- Identification and exchange of international guidance documents on MPA network design as developed by, among others, the Food and Agriculture Organization of the United Nations (FAO), the Convention on Biological Diversity (CBD), the European Union (EU), and the IUCN/World Commission on Protected Areas (WCPA);
- Identification and exchange of good practices that illustrate how MPA networks can be successfully designed and implemented. Good practices included experience in implementing MPA networks in Australia, New Zealand, California, and Germany in the context of the Oslo-Paris Convention for the Protection of the Marine Environment of the North-East Atlantic (OSPAR);
- In-depth, small-group discussions on the ecological design criteria of MPA networks, derived from the IUCN/WCPA self-assessment checklist,Footnote 9 and their application to the Canadian context; and
- In-depth, small-group discussions on the lessons learned from international experience in MPA network design and implementation. Particular attention was paid to the lessons learned.
However, a range of other considerations needs to be taken into account to successfully design and implement MPA networks:Footnote 10
- Economic and social considerations: MPA networks need to be integrated into the broader economic and socio-cultural setting. When implementing an MPA network, it is critical that the economic and social costs and benefits for people living in and around the MPA, or those dependent on the goods and services derived from the area, are identified and integrated in the MPA management process.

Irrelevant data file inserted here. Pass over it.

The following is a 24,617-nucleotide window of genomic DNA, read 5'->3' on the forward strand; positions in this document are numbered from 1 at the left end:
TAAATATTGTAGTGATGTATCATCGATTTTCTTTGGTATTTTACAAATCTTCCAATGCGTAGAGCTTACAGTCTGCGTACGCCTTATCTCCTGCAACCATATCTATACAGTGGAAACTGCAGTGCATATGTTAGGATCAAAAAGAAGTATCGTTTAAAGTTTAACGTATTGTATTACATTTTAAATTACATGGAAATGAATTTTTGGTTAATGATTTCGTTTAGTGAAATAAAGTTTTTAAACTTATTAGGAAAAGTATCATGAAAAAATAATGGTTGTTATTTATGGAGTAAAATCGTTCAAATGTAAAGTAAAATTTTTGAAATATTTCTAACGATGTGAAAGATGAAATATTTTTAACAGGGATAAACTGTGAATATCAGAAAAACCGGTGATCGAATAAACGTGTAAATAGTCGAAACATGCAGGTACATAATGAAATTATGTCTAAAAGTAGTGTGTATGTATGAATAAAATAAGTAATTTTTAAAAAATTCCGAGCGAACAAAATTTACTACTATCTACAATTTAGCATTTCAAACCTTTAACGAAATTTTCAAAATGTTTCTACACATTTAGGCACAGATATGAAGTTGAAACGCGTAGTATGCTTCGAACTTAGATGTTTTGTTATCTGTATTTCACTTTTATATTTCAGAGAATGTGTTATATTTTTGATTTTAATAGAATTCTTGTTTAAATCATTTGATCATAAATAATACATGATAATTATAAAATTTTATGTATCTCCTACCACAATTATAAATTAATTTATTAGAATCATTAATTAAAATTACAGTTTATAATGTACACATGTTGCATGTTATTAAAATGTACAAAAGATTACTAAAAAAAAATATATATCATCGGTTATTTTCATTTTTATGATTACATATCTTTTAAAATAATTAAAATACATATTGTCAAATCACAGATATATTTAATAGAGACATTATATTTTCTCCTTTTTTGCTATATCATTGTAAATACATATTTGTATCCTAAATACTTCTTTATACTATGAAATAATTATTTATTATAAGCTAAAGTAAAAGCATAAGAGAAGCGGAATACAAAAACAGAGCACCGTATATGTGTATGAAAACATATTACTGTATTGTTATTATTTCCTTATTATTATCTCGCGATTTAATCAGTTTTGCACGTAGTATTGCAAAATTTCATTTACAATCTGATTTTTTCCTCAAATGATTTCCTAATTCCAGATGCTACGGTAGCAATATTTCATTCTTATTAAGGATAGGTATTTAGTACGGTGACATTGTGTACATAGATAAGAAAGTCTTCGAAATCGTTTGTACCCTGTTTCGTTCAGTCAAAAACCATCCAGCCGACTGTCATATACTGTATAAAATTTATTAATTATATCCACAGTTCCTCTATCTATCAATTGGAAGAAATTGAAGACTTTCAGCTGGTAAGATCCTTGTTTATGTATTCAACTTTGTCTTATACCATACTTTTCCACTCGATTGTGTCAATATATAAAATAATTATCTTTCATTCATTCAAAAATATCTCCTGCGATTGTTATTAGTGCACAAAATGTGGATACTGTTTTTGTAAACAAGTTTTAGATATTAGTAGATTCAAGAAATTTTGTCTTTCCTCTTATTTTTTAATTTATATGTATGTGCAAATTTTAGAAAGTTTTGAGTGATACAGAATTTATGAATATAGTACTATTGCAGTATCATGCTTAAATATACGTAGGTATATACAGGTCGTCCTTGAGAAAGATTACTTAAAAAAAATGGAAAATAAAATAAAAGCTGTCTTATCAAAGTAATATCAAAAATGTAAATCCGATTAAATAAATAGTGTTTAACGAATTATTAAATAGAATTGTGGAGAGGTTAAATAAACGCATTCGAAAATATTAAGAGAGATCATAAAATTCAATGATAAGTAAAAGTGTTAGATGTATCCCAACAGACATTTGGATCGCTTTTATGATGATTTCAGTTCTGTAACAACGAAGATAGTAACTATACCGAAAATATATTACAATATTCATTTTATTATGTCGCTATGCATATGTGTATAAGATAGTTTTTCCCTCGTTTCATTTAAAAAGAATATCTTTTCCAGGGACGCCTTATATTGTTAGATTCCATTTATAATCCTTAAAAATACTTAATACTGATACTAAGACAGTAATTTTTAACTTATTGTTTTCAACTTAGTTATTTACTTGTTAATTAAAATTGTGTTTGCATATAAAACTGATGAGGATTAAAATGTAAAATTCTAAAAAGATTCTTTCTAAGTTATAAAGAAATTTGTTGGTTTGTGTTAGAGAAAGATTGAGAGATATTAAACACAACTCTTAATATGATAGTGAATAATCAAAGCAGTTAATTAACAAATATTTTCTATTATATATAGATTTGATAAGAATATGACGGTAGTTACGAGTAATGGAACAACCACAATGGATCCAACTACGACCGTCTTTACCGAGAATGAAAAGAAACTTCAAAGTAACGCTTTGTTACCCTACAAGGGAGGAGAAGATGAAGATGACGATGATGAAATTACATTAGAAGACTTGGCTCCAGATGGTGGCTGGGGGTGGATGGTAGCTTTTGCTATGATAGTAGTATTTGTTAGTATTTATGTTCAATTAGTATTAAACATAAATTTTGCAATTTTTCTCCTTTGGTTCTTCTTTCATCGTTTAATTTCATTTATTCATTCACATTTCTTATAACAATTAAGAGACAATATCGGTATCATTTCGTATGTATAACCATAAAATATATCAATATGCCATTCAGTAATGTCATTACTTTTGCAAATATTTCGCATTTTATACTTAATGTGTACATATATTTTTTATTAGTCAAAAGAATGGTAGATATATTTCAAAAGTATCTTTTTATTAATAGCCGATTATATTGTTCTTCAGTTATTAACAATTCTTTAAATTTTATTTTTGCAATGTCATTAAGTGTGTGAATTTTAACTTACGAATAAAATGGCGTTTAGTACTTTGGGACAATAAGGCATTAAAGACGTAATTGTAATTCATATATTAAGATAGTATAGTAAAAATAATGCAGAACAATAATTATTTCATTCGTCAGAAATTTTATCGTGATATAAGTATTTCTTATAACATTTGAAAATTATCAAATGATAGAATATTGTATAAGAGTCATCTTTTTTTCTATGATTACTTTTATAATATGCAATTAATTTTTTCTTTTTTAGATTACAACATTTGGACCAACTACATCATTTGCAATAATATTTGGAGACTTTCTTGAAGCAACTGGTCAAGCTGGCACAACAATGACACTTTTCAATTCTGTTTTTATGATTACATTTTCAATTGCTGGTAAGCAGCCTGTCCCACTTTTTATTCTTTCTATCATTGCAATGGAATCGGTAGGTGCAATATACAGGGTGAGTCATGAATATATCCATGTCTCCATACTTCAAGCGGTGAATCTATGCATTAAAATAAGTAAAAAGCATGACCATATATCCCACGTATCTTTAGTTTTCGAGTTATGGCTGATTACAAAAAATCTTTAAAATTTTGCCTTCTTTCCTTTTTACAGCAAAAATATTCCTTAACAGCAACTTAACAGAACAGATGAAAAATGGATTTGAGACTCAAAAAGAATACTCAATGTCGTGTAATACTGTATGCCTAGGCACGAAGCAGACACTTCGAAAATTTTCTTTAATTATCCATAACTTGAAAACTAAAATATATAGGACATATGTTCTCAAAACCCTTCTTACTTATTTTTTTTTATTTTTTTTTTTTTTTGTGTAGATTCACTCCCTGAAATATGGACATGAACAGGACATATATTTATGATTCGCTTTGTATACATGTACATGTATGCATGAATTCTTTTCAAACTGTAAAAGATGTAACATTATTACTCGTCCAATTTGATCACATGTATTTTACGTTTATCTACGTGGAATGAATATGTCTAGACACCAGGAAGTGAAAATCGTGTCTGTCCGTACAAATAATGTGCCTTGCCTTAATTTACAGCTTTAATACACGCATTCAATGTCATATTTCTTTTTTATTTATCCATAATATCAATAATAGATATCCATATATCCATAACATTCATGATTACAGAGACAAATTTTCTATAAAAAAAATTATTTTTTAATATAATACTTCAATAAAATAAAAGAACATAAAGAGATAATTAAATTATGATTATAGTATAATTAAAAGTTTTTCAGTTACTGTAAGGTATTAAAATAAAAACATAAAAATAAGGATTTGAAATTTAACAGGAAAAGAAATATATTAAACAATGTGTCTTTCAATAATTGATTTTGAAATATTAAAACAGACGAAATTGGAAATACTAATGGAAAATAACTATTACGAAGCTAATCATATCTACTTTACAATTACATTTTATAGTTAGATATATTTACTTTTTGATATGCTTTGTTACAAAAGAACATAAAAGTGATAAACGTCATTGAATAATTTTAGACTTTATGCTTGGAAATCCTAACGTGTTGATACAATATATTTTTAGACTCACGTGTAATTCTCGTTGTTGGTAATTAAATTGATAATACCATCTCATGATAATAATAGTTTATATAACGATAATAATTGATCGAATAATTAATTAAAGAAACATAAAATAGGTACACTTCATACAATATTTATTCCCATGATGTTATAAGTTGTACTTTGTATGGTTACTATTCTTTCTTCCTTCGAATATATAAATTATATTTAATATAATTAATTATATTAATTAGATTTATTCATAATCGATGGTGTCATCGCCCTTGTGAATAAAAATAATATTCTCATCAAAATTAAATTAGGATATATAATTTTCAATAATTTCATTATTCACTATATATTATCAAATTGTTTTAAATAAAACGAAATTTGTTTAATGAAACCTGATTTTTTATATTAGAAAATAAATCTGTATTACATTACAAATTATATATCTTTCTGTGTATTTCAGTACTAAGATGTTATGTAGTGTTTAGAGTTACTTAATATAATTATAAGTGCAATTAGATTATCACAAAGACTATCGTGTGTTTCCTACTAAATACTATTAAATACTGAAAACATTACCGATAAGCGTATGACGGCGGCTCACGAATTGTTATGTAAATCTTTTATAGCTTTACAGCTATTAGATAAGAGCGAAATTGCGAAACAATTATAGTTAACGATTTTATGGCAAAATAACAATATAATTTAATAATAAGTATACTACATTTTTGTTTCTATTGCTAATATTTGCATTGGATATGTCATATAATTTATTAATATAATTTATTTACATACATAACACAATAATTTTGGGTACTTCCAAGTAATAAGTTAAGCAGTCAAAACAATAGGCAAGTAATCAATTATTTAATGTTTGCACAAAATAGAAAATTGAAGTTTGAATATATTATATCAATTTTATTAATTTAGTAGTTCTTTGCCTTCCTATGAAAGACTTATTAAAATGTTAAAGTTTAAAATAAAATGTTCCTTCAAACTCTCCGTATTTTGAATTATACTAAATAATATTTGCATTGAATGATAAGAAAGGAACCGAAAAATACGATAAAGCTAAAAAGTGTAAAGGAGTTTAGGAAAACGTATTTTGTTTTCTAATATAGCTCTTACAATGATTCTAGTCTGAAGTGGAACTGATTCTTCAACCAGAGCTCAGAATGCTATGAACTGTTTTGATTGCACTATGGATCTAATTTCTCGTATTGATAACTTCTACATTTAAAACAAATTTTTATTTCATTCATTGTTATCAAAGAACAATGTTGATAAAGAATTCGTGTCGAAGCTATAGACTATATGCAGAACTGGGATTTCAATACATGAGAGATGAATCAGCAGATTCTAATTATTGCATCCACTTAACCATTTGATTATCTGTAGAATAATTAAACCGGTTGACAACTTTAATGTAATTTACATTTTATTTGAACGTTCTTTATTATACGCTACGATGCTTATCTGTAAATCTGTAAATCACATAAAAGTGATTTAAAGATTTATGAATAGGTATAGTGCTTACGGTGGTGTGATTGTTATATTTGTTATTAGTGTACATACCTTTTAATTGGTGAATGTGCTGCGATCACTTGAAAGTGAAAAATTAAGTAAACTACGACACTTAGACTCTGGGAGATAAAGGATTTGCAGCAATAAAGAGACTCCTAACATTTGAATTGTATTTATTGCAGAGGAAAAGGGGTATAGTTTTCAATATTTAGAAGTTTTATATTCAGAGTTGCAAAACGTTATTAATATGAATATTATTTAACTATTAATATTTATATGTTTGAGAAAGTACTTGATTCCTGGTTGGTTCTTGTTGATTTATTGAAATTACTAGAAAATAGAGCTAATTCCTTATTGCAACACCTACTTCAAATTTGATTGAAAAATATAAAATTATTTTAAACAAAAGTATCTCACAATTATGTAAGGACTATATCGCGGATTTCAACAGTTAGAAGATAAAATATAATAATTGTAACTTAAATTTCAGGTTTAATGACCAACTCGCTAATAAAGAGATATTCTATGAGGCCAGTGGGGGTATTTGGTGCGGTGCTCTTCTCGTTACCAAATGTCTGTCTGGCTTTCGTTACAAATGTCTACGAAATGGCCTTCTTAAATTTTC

- Spatial and temporal considerations: The success of an MPA network is closely related to what is happening outside its boundaries. MPA networks therefore need to account for connectivity within and between networks, as well as for the impacts of activities outside network boundaries.
- Scientific information and management considerations: To successfully meet the objectives of an MPA network, its design and implementation depend on developing and employing appropriate scientific skills, tools, training, and partnerships.
- Institutional and governance considerations: Effective coordination and linkages across various agencies, governments, and jurisdictions are essential to ensure that MPA networks are sustainable over time.
Despite the focus of the workshop on ecological considerations, successful design and implementation of MPA networks needs to take these economic, social, and cultural considerations into account as well. The links between biological values and economic, social, and cultural values cannot be ignored and often play a critical role in the ultimate success and sustainability of any MPA network.
About 40 people attended the workshop, including scientists, MPA network planners, and decision makers from Canada and other parts of the world. Participants were invited on the basis of: (1) their practical experience in designing and implementing MPA networks; and (2) their involvement in establishing MPA networks in Canada.
A complete list of participants and their contact information is provided in Appendix C.
2.4 Workshop findings
Section 3 summarizes the presentations, panels, and small-group discussions relating to the current good practices guidance and reference materials that support countries in meeting their MPA network planning commitments. Section 4 summarizes what has been learned and achieved by those jurisdictions that were invited to share their respective initiatives. Section 5 presents some of the key findings from the core organizing committee.
- Date modified: